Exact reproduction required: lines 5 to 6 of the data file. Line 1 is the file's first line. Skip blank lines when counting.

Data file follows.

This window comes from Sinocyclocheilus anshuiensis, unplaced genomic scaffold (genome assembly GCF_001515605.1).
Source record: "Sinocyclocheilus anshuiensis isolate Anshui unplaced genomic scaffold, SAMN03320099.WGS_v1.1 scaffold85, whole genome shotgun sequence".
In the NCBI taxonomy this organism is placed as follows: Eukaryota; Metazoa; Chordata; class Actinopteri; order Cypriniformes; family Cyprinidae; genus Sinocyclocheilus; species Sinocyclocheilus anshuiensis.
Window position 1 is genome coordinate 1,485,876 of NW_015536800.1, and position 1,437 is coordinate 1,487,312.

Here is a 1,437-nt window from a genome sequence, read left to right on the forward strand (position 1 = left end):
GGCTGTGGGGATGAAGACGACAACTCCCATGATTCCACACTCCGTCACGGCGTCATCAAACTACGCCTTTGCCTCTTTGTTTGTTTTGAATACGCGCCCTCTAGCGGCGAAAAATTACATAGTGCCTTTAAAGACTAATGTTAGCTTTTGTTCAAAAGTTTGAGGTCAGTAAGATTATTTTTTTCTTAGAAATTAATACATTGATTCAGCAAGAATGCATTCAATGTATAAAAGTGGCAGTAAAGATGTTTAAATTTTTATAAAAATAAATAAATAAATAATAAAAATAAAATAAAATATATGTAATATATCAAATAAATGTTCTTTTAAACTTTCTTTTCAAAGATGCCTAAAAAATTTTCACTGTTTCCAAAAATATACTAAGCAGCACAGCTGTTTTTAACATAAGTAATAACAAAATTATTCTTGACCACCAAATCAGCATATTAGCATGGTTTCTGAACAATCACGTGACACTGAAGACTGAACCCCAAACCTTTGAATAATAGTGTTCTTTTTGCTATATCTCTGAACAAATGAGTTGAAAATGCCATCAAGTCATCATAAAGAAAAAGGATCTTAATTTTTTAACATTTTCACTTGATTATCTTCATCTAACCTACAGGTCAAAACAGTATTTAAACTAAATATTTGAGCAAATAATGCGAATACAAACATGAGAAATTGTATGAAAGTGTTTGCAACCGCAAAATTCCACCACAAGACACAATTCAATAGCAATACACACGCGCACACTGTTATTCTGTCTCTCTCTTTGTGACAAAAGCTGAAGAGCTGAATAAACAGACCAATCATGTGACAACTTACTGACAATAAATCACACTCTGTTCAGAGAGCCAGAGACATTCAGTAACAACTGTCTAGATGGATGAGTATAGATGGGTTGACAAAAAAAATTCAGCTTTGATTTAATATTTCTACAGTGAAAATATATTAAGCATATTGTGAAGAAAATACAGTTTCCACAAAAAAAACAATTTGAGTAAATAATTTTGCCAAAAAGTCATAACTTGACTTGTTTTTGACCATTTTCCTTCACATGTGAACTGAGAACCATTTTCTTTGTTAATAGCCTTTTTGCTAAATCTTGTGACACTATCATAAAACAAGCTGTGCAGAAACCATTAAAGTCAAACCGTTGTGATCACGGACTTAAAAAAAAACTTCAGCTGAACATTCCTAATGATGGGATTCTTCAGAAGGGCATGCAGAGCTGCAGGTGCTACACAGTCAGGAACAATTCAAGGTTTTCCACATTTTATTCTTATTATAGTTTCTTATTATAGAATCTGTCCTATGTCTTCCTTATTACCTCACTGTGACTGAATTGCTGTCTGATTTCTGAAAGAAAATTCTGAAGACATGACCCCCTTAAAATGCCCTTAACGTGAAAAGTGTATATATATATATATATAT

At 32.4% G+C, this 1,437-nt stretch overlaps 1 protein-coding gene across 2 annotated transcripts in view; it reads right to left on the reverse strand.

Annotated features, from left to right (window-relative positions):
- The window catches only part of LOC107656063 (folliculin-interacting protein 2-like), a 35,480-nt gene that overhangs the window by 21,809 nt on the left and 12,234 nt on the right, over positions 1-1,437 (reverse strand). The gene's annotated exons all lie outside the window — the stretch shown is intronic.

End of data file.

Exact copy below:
Here is a 1,437-nt window from a genome sequence, read left to right on the forward strand (position 1 = left end):
GGCTGTGGGGATGAAGACGACAACTCCCATGATTCCACACTCCGTCACGGCGTCATCAAACTACGCCTTTGCCTCTTTGTTTGTTTTGAATACGCGCCCTCTAGCGGCGAAAAATTACATAGTGCCTTTAAAGACTAATGTTAGCTTTTGTTCAAAAGTTTGAGGTCAGTAAGATTATTTTTTTCTTAGAAATTAATACATTGATTCAGCAAGAATGCATTCAATGTATAAAAGTGGCAGTAAAGATGTTTAAATTTTTATAAAAATAAATAAATAAATAATAAAAATAAAATAAAATATATGTAATATATCAAATAAATGTTCTTTTAAACTTTCTTTTCAAAGATGCCTAAAAAATTTTCACTGTTTCCAAAAATATACTAAGCAGCACAGCTGTTTTTAACATAAGTAATAACAAAATTATTCTTGACCACCAAATCAGCATATTAGCATGGTTTCTGAACAATCACGTGACACTGAAGACTGAACCCCAAACCTTTGAATAATAGTGTTCTTTTTGCTATATCTCTGAACAAATGAGTTGAAAATGCCATCAAGTCATCATAAAGAAAAAGGATCTTAATTTTTTAACATTTTCACTTGATTATCTTCATCTAACCTACAGGTCAAAACAGTATTTAAACTAAATATTTGAGCAAATAATGCGAATACAAACATGAGAAATTGTATGAAAGTGTTTGCAACCGCAAAATTCCACCACAAGACACAATTCAATAGCAATACACACGCGCACACTGTTATTCTGTCTCTCTCTTTGTGACAAAAGCTGAAGAGCTGAATAAACAGACCAATCATGTGACAACTTACTGACAATAAATCACACTCTGTTCAGAGAGCCAGAGACATTCAGTAACAACTGTCTAGATGGATGAGTATAGATGGGTTGACAAAAAAAATTCAGCTTTGATTTAATATTTCTACAGTGAAAATATATTAAGCATATTGTGAAGAAAATACAGTTTCCACAAAAAAAACAATTTGAGTAAATAATTTTGCCAAAAAGTCATAACTTGACTTGTTTTTGACCATTTTCCTTCACATGTGAACTGAGAACCATTTTCTTTGTTAATAGCCTTTTTGCTAAATCTTGTGACACTATCATAAAACAAGCTGTGCAGAAACCATTAAAGTCAAACCGTTGTGATCACGGACTTAAAAAAAAACTTCAGCTGAACATTCCTAATGATGGGATTCTTCAGAAGGGCATGCAGAGCTGCAGGTGCTACACAGTCAGGAACAATTCAAGGTTTTCCACATTTTATTCTTATTATAGTTTCTTATTATAGAATCTGTCCTATGTCTTCCTTATTACCTCACTGTGACTGAATTGCTGTCTGATTTCTGAAAGAAAATTCTGAAGACATGACCCCCTTAAAATGCCCTTAACGTGAAAAGTGTATATATATATATATATAT